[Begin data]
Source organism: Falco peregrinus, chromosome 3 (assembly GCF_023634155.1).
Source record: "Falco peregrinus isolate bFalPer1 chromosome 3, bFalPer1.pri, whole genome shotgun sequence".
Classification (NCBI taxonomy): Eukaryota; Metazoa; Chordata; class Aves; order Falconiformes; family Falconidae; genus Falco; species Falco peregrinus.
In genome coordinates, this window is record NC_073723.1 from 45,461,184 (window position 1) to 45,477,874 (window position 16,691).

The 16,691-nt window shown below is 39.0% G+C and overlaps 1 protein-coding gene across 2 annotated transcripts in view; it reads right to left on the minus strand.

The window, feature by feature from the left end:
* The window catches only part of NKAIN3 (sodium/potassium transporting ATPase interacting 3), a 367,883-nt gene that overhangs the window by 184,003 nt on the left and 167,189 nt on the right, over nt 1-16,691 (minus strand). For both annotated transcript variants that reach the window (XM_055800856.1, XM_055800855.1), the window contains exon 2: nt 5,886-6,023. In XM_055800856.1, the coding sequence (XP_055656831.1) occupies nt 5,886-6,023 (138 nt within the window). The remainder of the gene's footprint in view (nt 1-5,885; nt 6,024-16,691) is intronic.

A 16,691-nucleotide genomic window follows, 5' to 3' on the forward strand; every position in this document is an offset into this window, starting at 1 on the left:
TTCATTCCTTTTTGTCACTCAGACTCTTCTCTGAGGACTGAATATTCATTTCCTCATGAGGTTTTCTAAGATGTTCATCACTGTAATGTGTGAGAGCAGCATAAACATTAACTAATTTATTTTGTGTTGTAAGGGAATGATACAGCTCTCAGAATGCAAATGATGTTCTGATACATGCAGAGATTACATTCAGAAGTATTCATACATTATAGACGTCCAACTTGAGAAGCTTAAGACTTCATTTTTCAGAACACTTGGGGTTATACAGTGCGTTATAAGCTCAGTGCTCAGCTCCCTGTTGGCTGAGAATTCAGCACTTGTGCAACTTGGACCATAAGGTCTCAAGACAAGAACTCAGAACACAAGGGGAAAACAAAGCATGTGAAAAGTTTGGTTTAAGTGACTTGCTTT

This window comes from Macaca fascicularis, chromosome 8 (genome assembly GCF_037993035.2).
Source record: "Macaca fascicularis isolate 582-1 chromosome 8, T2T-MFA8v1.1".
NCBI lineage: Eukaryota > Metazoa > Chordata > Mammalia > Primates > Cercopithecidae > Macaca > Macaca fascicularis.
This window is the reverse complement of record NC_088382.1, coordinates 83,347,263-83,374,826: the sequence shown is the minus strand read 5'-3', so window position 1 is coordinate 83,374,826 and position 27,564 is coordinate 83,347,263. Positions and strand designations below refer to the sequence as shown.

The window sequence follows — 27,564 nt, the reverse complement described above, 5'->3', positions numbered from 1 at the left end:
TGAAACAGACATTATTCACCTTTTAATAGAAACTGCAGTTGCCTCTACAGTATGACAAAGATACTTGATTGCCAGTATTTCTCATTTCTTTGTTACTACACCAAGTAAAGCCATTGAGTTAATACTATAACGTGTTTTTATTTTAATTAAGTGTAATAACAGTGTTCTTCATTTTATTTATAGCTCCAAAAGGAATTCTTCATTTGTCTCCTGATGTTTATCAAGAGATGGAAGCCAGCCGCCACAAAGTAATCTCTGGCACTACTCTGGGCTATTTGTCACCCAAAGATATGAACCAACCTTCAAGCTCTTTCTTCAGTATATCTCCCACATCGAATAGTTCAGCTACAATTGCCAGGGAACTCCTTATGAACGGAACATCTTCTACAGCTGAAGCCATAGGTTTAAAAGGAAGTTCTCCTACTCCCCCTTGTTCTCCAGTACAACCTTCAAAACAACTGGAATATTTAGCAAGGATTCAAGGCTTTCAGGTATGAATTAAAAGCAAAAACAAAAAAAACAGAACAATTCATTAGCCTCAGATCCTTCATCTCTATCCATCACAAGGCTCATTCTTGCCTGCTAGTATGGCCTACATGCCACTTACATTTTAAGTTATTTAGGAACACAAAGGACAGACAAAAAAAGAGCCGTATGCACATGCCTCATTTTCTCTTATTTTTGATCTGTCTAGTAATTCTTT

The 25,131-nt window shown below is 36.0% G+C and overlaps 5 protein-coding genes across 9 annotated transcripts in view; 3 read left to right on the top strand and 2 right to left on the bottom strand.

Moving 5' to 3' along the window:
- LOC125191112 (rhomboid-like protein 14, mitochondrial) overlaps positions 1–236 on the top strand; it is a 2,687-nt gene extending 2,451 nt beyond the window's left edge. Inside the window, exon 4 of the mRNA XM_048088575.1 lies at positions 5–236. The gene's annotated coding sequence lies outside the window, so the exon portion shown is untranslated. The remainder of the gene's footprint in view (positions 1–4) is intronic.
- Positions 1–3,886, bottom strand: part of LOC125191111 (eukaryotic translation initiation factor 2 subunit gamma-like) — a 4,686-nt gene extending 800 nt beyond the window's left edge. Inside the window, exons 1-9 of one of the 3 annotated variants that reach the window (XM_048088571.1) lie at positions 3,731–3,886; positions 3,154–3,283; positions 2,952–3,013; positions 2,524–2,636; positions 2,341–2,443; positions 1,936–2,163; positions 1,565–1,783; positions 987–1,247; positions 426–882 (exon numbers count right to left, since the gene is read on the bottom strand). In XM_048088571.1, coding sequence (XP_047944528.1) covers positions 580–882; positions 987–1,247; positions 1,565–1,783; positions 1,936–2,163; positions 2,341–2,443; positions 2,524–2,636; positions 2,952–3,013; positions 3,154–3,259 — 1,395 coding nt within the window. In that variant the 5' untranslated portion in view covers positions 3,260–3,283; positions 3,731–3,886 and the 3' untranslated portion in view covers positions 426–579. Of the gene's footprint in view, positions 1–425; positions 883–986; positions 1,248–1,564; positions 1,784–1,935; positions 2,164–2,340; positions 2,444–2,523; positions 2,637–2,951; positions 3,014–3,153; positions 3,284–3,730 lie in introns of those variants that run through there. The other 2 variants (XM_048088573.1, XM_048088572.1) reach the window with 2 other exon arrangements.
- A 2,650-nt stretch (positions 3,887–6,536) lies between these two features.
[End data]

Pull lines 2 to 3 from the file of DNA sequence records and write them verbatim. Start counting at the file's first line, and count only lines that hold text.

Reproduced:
Source record: "Falco peregrinus isolate bFalPer1 chromosome 3, bFalPer1.pri, whole genome shotgun sequence".
Classification (NCBI taxonomy): Eukaryota; Metazoa; Chordata; class Aves; order Falconiformes; family Falconidae; genus Falco; species Falco peregrinus.